Broadleaf Plantain, Water Leaf and Madeira-vine are edible plants
What are the names of these plants and can they be eaten? Also, can the tubers of the climber be consumed?
The plant is a Plantago species, likely Plantago major, which is commonly known as the Broadleaf Plantain. It can occur as a weed, growing in compacted, wet soils. Its young leaves can be eaten and the plant has medicinal uses.
The plant in the middle has common names such as Earth Ginseng or Water Leaf. Its botanical name is Talinum fruticosum.
Its leaves can be consumed but must be cooked thoroughly to reduce their calcium oxalate content. The cooked leaves have a slimy texture. The swollen tap root is also used in traditional medicine.
The vining plant is botanically known as Anredera cordifolia. Its common name is Madeira-vine and its leaves are eaten as a vegetable where they have a slimy texture.
The air bulbils are not reported to be eaten. The plant produces large underground tubers which, on the other hand, can be consumed.
Coleus is admired for its attractive foliage
What are these plants? I bought them as I thought they were an edible type of the shiso. But a friend told me they are the coleus plants. Are they safe to grow beside my edibles?
The plant is commonly called the Painted Nettle, Flame Nettle or Common Coleus. Its botanical name is Coleus scutellarioides. The leaves of this plant do not have the characteristic scent found in Perilla leaves.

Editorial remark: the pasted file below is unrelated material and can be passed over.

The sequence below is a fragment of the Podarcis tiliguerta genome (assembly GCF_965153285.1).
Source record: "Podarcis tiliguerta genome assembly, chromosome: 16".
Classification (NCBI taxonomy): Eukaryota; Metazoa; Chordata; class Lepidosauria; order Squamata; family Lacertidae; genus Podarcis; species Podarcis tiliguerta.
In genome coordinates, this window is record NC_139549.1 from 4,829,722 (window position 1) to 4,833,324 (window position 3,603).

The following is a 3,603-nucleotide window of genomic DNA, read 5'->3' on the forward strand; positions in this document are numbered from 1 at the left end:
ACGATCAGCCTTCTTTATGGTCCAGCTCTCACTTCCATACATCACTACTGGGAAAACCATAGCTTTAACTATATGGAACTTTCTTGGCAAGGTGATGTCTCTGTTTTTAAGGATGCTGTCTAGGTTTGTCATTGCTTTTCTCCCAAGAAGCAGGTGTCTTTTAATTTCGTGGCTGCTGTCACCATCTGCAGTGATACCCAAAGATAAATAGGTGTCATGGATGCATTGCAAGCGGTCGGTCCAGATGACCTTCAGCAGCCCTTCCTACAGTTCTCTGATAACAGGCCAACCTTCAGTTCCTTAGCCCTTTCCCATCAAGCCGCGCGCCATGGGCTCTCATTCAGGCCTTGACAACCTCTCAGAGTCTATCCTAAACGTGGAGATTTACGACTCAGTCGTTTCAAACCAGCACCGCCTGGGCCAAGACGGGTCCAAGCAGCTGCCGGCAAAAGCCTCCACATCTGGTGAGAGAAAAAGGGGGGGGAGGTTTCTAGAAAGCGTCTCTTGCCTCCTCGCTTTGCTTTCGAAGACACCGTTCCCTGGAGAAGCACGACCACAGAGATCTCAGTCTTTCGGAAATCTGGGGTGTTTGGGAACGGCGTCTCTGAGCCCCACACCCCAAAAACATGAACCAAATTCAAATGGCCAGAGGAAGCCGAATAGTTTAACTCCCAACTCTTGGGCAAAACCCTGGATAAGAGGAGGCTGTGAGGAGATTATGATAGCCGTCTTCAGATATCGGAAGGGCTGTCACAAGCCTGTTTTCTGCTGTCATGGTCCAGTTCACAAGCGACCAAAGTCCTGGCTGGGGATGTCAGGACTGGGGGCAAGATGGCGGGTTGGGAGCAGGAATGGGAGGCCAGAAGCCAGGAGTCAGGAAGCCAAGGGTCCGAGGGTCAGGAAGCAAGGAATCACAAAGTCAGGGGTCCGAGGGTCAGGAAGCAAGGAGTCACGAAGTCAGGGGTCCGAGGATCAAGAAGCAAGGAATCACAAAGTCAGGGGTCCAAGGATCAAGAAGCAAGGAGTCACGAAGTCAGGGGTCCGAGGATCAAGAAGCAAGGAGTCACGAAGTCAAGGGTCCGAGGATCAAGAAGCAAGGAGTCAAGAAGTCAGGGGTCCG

It is safe to grow it next to your edible plants and its leaves can add a burst of colour to your edible garden.
Divide Japanese bamboo into smaller plants
I have had this plant for some years now. It seems to be quite hardy and grows well. It has about four to six hours of sunlight a day and I water it daily. However, the roots are now overgrown in the pot. How do I repot this plant and safely remove some roots without harming it? My apartment has limited space for planting.
The plant is commonly known as the Japanese Bamboo and its botanical name is Dracaena surculosa.
It appears to be severely pot-bound and can be difficult to remove from its pot. You may need to break the pot to take the plant out.
You can make divisions by using a sharp knife to cut through the root ball. From the picture, you can make four divisions by quartering the root ball.
Since space is a constraint, you can keep and plant one of the divisions. The rest can be given away.
Answers by Dr Wilson Wong, an NParks-certified practising horticulturist, parks manager and ISA-certified arborist. He is the founder of Green Culture Singapore and an adjunct assistant professor (Food Science & Technology) at the National University of Singapore. He will host an Instagram Live session on growing herbs on @nparksbuzz on Monday (Nov 23) at 9pm.
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